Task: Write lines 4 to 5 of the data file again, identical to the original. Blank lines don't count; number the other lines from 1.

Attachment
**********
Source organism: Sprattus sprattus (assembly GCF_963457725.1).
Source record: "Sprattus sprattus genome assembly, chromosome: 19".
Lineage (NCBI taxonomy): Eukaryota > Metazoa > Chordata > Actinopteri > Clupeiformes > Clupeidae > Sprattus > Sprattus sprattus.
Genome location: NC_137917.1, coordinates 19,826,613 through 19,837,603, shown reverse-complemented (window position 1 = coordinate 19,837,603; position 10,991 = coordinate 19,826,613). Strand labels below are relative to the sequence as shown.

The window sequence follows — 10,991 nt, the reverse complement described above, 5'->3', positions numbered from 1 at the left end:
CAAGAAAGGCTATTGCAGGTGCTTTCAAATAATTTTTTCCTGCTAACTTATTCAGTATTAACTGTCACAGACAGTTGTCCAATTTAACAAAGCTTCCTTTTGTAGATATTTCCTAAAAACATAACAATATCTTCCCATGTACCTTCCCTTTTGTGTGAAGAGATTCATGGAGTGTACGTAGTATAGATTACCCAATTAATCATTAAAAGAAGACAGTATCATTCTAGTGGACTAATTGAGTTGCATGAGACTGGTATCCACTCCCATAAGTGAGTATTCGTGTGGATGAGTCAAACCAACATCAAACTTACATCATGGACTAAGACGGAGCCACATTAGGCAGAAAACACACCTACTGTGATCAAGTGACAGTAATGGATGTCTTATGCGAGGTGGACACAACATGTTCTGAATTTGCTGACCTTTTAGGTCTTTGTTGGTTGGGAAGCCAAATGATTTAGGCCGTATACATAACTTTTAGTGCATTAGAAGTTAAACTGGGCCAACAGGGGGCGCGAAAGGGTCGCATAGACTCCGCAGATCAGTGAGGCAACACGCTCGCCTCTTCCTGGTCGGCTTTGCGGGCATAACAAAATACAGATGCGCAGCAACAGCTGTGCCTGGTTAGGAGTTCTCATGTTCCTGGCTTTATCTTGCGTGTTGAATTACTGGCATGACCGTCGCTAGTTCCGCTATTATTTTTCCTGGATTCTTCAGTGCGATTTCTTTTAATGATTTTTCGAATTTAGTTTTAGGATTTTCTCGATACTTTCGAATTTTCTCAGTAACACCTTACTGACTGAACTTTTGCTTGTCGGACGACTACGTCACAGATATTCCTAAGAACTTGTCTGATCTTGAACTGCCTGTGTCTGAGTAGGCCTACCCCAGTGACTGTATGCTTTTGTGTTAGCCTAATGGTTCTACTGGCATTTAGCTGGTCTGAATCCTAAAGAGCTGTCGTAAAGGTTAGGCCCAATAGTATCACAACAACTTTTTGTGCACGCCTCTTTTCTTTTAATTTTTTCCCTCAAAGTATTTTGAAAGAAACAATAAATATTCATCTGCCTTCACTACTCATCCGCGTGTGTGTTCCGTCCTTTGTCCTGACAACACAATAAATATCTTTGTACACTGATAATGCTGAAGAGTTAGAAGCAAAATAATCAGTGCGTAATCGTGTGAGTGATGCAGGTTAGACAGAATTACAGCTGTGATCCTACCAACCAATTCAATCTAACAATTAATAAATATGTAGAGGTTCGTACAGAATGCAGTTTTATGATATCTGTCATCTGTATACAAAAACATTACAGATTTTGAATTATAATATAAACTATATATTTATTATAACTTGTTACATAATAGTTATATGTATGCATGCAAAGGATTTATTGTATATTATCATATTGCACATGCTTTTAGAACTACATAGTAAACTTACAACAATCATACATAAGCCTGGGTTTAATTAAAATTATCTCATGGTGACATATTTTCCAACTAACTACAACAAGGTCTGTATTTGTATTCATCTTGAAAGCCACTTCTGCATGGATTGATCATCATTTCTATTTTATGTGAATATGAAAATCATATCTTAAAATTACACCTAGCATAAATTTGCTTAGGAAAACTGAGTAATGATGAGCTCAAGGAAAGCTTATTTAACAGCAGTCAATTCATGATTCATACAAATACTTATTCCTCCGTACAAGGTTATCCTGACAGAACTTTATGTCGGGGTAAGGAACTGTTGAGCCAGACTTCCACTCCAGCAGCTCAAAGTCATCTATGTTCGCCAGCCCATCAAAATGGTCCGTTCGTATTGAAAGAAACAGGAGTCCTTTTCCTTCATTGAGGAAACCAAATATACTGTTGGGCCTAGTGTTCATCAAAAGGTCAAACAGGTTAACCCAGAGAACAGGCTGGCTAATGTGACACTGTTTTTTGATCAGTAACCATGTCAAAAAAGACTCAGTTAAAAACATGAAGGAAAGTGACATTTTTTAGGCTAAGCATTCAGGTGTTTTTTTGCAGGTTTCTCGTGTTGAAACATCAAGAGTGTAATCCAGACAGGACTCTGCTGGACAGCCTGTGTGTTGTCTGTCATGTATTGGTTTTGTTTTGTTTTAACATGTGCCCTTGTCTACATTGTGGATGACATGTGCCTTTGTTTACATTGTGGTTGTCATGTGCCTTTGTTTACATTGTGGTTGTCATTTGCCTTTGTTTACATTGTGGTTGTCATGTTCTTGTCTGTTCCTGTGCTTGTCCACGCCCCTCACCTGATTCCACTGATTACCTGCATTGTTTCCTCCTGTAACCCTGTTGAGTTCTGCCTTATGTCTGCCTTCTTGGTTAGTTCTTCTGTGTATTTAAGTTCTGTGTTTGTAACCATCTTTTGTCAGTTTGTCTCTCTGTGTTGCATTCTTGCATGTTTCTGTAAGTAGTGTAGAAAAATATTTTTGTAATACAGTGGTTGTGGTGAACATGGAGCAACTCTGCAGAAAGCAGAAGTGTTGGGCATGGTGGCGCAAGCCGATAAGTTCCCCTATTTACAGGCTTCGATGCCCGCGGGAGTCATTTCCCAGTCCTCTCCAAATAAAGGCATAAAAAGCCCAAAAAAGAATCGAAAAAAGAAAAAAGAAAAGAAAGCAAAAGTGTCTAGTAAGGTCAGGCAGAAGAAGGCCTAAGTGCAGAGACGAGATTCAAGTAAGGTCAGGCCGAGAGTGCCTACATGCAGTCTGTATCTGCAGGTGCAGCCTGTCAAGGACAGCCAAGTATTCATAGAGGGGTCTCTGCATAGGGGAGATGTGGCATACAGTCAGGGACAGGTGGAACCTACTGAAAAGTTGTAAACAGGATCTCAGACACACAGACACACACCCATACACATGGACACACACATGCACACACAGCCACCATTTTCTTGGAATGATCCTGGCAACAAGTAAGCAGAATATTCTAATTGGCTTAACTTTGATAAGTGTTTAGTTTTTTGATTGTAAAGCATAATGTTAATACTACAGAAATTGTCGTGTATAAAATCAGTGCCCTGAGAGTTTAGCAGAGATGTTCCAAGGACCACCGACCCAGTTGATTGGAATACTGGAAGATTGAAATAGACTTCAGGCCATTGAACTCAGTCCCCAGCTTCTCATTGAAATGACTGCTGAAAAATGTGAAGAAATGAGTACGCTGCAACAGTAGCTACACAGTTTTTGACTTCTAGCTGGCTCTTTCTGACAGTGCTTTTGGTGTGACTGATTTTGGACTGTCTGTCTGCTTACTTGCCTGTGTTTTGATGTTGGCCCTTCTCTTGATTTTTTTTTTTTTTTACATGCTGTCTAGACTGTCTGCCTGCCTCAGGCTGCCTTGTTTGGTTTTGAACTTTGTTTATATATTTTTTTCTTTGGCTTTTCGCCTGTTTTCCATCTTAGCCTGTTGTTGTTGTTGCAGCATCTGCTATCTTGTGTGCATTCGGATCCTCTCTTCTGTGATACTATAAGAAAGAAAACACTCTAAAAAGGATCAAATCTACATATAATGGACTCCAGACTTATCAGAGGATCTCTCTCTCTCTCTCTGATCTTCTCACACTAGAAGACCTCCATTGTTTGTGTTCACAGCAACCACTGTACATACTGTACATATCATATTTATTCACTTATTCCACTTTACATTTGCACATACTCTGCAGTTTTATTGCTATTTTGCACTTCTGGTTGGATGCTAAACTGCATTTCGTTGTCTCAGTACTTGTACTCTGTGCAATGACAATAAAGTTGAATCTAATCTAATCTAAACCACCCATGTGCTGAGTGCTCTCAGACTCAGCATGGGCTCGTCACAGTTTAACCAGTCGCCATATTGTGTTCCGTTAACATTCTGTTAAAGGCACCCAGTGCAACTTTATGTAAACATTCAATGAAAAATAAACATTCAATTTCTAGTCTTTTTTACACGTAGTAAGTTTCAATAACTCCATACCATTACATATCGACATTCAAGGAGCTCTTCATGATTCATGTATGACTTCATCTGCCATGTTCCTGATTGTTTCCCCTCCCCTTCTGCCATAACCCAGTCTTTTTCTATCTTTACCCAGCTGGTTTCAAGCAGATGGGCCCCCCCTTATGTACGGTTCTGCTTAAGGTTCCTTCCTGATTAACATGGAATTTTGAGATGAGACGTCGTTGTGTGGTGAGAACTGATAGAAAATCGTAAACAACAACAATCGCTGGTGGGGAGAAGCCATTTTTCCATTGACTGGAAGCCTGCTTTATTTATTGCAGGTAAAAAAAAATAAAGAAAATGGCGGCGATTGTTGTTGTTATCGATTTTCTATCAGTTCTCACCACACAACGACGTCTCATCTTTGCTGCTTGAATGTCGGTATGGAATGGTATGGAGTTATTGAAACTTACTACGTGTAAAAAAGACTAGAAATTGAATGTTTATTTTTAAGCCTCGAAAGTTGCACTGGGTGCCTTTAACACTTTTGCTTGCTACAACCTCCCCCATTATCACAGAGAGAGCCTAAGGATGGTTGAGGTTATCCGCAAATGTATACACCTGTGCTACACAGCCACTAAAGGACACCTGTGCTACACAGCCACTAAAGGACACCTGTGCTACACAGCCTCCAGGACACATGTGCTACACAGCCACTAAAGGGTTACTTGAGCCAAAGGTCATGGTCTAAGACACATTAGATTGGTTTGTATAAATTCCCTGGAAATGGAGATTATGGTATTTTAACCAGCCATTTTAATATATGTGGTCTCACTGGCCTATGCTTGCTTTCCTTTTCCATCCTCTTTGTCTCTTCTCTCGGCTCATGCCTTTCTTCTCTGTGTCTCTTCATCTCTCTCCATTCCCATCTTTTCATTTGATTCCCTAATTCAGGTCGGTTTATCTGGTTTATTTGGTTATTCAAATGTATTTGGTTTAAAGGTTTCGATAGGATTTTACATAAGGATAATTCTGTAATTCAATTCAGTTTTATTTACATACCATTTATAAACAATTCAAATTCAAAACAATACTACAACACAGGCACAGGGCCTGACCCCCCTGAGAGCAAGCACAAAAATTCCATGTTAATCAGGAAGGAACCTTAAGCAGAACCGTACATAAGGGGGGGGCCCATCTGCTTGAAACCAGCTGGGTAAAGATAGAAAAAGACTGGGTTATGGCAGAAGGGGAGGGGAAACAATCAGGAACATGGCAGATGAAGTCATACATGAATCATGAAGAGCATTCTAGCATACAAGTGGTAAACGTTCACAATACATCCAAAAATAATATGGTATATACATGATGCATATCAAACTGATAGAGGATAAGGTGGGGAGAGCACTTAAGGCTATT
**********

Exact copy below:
Genome location: NC_137917.1, coordinates 19,826,613 through 19,837,603, shown reverse-complemented (window position 1 = coordinate 19,837,603; position 10,991 = coordinate 19,826,613). Strand labels below are relative to the sequence as shown.

The window sequence follows — 10,991 nt, the reverse complement described above, 5'->3', positions numbered from 1 at the left end: